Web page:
8.27.2008

the false dichotomy

A dichotomy is a division or contrast between two things are or are represented as being opposed or entirely different according to my dictionary widget. (I love the dictionary widget. Everyone should have a dictionary widget.)

My mind has been rolling the concept of dichotomy around for the last few days, in particular what characterizes a true dichotomy and what characterizes a false dichotomy. I've been thinking about it so much that I've probably used the word dichotomy in every conversation I've had in the last week. Or I've thought about using it and decided against it because NO ONE TALKS LIKE THAT at a bar, a barbecue, or the queue at Target.

I'm going with the inflammatory sanctity of life subject to illustrate some of my thoughts because all other illustrations I've brainstormed this evening are slightly dull and less obnoxious.

When I read Genesis, I see the creation of humanity as a sort of capstone of creation, the thesis, the final project. It was important enough to merit a reexamination in Genesis chapter two. Human life is precious, amazing, and miraculous. You don't have to know an adorable little baby to be amazed by the people around us and the complexities of who we are.

Even those in our society who operate from a rational humanist perspective, have a high respect for humanity. Clearly something is different about the functionality of humanity. Mercy to the needy, caring for the poor, punishing those who have taken life are unique trademarks of humanity. Perhaps I am naive in my understanding of rational humanism, but with the exception of the outlying extremes, I find a respect for human life.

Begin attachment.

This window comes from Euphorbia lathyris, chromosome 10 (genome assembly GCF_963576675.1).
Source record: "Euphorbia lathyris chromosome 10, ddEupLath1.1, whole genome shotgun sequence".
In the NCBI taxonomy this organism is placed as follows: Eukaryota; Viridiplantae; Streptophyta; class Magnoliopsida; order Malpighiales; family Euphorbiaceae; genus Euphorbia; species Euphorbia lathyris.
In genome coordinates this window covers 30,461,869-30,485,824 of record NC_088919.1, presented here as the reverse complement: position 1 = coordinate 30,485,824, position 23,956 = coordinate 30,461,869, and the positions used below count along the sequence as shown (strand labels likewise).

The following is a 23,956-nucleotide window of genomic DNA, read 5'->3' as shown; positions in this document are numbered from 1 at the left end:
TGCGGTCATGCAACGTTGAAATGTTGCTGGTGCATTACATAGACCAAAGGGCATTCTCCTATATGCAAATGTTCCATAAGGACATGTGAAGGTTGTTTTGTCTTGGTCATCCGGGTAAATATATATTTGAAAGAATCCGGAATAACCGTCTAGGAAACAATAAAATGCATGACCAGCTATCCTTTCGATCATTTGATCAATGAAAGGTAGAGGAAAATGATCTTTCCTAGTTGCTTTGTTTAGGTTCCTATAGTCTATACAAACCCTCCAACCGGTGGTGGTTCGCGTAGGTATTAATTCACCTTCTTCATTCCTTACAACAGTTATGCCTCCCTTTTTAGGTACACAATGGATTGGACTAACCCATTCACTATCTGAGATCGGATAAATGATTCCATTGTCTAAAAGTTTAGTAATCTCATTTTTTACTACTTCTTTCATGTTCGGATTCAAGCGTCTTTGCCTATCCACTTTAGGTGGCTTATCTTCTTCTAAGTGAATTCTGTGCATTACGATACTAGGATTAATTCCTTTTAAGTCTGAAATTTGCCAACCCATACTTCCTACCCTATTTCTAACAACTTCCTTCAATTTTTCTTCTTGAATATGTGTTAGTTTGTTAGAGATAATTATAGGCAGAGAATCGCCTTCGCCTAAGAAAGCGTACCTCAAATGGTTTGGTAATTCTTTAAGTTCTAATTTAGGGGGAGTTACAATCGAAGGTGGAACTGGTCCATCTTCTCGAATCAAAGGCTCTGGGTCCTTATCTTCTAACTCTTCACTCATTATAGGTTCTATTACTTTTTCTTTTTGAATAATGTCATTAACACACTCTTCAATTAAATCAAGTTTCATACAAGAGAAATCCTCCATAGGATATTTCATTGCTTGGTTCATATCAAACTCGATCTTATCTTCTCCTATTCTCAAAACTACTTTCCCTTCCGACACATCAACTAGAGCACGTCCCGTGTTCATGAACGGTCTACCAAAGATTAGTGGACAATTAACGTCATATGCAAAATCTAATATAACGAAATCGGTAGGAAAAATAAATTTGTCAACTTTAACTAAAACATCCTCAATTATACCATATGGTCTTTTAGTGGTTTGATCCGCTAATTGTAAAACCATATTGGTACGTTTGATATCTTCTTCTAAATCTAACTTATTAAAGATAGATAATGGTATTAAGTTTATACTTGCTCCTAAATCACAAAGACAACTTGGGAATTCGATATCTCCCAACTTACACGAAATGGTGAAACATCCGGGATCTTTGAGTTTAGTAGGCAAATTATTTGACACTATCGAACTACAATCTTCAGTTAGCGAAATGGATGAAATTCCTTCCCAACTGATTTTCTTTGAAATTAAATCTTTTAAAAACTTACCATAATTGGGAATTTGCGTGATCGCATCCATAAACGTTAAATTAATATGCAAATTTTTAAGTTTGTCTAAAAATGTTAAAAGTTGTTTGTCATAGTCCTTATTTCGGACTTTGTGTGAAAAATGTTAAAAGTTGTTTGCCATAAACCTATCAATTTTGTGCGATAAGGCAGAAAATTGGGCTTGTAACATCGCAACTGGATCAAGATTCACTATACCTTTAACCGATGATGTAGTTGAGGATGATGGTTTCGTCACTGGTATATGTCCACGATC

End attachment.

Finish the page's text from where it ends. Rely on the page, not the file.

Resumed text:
It seems that respecting human life is essential to our humanity. Regardless of your understanding of the origins of humanity, you know that there is something special going on between the ears of a human being.

And yet, as a human race in our wildly varying differences, we express our respect for life in all the colors of a rainbow. We label our "types of respect" with such things as pro-life and pro-choice, but these labels falsely dichotomize the issue of the sanctity of life. Bear with me.

I find a disturbing incongruousness in the support of expanding the death penalty availabilities and an avid stance against laws allowing the availability of abortion. Similarly, I find a disturbing incongruousness in an avid stance against laws allowing the availability of abortion and a lack of support for policies that would eliminate the need for abortion.

You see, I consider myself to be staunchly pro-life. But I cannot simply define it on one issue and one policy, I must see it as protecting the children, the widows, the poor, the unheard, and the unseen. If I am willing to set legal limits on the practice of abortion, I must also legally seek limits to things that harm human life in other ways.

I find a plea in the voices of those labeled pro-choice to protect the lives of those already born. I hear a plea in the voices of those labeled pro-life to protect the lives of those yet born. Their plea is to protect life. And while I understand it to be highly idealistic to imagine we can fully eradicate the need for abortion, I think our time would be better spent on that eradication than arguing about the intricacies of a legal issue that Clarence Thomas once told a roomful of people (in which I was present) is only going to get worse.

If in the pro-life community, we can shed the need to label pro-choice proponents as "baby killers," we might see them as advocates for social programs that support at-risk women, families, and neighborhoods suffering from economic depravity. We might see them as proponents of different forms of life.

We might find that there is a false dichotomy in this issue, that all anyone wants is to care for humankind.

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Please be gracious in the comments. Don't be falsely dichotomous.

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